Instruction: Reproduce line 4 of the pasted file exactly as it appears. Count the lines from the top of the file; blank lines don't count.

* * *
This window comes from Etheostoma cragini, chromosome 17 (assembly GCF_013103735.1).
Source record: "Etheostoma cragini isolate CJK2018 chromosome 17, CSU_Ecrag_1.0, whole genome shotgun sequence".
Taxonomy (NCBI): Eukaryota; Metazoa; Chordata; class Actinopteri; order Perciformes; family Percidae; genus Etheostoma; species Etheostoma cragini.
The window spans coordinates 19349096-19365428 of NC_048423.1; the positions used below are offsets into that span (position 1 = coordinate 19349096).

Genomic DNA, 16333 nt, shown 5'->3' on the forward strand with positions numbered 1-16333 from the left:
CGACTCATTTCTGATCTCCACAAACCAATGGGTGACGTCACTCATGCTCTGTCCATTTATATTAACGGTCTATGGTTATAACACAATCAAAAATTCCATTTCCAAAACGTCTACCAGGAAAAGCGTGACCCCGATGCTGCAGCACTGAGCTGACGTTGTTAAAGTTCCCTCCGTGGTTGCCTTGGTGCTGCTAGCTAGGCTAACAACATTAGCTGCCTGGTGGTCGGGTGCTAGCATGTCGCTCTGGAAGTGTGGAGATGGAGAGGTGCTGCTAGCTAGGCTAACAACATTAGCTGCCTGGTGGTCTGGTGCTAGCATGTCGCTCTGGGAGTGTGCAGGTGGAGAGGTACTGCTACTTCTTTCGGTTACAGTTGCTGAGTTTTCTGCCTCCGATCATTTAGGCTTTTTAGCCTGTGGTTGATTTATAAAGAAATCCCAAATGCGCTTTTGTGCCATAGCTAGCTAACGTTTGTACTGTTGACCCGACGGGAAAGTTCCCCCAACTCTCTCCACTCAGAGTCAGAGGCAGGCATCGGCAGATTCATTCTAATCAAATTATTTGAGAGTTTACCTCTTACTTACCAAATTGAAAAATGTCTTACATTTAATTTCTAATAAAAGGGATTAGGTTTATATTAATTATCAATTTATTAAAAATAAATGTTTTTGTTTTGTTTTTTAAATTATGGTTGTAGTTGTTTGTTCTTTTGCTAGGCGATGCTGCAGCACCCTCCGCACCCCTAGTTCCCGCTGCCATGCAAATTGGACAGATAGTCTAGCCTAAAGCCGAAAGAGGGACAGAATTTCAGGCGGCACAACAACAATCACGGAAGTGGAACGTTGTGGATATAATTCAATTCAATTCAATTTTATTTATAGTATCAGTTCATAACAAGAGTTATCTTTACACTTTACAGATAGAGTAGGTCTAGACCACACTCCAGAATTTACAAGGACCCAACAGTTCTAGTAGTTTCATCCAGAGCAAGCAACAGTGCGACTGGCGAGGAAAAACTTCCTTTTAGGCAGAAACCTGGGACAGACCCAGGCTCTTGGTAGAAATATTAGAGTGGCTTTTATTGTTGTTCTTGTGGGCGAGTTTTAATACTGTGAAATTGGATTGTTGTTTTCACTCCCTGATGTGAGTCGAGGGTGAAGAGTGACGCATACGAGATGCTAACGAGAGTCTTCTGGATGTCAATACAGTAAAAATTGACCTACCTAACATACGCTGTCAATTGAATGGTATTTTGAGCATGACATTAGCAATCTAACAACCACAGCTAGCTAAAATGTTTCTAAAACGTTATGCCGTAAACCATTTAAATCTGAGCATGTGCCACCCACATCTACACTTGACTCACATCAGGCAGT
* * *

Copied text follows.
The window spans coordinates 19349096-19365428 of NC_048423.1; the positions used below are offsets into that span (position 1 = coordinate 19349096).